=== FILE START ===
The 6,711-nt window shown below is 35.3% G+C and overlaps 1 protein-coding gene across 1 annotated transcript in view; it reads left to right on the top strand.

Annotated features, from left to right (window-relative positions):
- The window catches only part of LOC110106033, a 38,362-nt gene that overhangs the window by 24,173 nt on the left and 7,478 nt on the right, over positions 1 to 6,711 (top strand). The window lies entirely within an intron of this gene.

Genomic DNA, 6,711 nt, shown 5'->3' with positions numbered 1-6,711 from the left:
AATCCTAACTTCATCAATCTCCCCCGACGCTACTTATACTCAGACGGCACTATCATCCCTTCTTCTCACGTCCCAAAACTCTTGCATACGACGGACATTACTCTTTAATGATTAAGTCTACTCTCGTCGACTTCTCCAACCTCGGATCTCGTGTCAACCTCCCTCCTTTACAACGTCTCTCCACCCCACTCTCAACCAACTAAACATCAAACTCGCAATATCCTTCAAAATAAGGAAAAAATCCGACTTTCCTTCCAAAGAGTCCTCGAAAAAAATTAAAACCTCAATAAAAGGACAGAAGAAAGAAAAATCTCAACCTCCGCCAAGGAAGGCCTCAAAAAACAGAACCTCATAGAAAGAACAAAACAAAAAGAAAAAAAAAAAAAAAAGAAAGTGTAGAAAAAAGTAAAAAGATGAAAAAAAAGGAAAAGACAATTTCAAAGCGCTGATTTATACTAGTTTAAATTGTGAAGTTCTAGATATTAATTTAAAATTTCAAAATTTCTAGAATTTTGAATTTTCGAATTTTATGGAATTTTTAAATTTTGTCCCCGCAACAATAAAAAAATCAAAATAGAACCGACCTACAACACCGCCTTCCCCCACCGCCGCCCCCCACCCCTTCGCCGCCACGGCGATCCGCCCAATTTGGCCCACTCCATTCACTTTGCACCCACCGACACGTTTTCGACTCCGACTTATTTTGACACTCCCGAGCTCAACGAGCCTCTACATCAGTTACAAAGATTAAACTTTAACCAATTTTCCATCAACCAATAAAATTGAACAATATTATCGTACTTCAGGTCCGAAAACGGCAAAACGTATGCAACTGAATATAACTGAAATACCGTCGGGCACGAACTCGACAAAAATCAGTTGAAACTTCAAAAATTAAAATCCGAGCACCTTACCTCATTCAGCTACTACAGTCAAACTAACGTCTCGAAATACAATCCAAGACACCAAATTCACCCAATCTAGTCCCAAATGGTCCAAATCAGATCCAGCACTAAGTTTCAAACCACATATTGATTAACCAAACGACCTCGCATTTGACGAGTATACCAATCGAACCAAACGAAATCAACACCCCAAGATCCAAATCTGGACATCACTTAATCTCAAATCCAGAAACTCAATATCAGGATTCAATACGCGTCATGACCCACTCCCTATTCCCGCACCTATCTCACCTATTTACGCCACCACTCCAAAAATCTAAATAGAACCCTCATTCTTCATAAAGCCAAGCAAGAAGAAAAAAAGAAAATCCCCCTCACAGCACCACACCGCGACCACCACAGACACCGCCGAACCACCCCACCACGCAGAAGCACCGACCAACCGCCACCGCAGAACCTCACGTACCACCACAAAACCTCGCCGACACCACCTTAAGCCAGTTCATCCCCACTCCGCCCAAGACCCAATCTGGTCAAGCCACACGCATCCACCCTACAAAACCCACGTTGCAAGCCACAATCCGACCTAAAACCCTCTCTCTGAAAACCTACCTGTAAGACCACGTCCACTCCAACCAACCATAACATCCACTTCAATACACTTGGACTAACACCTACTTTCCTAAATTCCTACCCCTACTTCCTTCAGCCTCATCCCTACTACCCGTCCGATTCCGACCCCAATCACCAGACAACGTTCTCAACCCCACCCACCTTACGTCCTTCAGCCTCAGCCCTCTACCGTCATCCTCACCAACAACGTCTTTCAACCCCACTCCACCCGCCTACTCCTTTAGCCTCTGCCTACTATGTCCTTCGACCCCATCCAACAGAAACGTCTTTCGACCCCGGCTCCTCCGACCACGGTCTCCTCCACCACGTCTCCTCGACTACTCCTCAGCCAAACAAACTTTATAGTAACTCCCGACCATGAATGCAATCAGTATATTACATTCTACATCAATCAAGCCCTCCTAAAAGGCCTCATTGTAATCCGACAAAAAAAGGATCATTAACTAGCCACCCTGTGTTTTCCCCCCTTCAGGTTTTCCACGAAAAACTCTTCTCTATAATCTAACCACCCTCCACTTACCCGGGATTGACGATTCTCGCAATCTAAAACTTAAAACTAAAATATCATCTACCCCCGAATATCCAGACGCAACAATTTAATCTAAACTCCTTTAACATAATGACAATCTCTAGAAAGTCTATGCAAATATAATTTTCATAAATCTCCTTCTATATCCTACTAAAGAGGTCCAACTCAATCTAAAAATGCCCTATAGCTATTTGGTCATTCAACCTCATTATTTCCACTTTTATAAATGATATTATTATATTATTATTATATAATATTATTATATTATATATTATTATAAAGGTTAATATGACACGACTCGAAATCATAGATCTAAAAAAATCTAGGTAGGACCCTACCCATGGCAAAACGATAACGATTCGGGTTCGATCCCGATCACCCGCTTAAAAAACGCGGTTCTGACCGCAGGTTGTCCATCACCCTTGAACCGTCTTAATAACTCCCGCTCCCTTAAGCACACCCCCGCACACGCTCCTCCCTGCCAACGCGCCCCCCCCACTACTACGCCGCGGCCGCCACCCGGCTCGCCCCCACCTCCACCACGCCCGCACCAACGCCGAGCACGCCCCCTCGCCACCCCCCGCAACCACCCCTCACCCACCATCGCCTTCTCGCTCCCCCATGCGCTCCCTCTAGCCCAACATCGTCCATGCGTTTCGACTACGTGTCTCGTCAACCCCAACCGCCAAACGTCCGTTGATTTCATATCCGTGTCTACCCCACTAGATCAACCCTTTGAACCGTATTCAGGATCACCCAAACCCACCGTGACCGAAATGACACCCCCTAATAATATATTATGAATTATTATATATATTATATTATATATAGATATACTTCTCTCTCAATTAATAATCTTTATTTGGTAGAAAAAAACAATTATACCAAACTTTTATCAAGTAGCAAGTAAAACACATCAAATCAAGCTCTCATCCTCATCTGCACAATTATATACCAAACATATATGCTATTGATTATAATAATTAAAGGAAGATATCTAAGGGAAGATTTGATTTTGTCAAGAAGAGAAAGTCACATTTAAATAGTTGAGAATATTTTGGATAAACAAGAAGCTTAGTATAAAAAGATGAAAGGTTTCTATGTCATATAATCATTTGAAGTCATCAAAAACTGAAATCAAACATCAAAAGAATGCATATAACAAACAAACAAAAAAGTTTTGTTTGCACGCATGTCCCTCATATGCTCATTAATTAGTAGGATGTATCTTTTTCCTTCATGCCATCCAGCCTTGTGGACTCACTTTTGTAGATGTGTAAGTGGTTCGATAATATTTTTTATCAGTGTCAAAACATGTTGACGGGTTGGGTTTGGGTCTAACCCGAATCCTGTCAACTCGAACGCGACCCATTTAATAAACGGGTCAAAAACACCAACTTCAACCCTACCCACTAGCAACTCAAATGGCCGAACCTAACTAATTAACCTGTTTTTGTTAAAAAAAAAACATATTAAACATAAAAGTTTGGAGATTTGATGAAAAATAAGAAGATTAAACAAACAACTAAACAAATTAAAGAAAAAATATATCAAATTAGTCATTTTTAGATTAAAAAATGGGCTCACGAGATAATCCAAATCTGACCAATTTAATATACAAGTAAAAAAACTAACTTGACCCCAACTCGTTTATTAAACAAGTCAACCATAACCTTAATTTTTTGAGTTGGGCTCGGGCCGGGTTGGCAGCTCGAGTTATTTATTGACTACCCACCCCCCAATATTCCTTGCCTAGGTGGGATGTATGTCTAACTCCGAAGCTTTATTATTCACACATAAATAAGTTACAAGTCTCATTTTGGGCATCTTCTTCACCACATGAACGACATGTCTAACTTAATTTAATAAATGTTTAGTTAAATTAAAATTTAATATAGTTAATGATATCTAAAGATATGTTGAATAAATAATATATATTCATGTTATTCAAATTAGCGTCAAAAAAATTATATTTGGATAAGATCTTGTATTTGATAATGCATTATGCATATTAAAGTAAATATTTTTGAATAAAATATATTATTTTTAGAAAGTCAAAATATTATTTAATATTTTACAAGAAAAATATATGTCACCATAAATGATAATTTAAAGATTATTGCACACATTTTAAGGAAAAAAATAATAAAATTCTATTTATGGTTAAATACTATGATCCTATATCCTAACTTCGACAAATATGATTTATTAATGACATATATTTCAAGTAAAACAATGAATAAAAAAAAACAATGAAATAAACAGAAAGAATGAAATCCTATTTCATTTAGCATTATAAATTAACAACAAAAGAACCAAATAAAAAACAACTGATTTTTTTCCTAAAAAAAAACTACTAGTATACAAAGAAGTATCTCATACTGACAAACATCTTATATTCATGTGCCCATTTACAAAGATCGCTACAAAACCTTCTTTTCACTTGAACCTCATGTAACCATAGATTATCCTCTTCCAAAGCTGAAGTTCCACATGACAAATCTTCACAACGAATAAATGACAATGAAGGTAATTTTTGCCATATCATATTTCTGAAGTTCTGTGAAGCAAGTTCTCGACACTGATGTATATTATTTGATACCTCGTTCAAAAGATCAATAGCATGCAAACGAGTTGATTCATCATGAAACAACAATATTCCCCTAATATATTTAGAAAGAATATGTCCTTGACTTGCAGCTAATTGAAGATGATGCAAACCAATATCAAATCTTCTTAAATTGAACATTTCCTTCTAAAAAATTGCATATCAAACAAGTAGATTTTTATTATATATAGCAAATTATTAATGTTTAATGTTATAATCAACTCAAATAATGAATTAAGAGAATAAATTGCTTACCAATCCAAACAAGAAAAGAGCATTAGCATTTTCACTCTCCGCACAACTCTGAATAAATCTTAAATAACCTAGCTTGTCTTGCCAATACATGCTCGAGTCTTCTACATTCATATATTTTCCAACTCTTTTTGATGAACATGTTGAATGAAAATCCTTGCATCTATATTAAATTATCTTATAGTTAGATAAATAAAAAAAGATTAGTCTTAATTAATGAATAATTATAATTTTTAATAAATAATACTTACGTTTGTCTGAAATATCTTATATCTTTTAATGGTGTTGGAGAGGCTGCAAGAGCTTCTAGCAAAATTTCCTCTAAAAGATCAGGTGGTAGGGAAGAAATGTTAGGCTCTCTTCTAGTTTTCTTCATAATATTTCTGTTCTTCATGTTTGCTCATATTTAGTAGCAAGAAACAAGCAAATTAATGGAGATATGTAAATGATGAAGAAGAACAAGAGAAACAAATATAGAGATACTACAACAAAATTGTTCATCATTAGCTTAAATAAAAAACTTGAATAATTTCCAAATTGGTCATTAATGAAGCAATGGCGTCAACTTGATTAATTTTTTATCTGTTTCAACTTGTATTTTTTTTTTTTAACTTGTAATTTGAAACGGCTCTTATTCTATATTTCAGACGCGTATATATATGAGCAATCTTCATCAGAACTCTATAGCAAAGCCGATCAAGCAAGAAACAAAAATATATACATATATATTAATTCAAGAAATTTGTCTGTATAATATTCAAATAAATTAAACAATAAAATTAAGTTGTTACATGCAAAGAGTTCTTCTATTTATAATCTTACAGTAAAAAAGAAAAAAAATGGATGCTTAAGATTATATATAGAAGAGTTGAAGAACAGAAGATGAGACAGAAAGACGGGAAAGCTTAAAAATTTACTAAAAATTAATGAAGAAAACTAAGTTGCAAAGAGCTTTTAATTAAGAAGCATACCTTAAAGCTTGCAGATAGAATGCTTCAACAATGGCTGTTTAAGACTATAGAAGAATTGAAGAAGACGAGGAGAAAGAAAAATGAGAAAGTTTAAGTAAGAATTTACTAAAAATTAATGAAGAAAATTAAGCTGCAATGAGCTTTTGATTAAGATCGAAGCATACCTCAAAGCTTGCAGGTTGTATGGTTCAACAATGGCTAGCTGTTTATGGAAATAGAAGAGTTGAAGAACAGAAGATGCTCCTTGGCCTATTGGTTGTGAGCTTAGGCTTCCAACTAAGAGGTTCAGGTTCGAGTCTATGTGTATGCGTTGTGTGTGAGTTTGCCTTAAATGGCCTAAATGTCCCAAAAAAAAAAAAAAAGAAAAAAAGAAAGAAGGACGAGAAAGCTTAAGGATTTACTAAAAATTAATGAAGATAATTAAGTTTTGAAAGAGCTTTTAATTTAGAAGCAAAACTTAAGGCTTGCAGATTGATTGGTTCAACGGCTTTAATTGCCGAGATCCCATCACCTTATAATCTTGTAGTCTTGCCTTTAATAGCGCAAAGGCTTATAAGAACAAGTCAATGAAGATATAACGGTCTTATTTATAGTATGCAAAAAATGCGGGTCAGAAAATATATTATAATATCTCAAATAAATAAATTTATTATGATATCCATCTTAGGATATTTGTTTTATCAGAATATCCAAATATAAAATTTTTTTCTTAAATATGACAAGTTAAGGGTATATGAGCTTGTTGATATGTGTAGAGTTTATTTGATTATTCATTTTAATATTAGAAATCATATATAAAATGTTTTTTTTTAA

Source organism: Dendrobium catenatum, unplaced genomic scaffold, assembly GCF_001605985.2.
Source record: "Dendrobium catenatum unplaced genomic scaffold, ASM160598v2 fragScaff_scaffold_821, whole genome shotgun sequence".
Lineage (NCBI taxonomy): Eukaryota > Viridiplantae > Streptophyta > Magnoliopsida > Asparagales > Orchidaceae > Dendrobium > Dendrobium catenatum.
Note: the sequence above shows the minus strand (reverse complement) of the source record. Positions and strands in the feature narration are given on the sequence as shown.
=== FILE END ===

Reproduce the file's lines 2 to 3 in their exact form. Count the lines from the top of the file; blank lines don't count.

Annotated features, from left to right (window-relative positions):
- The window catches only part of LOC110106033, a 38,362-nt gene that overhangs the window by 24,173 nt on the left and 7,478 nt on the right, over positions 1 to 6,711 (top strand). The window lies entirely within an intron of this gene.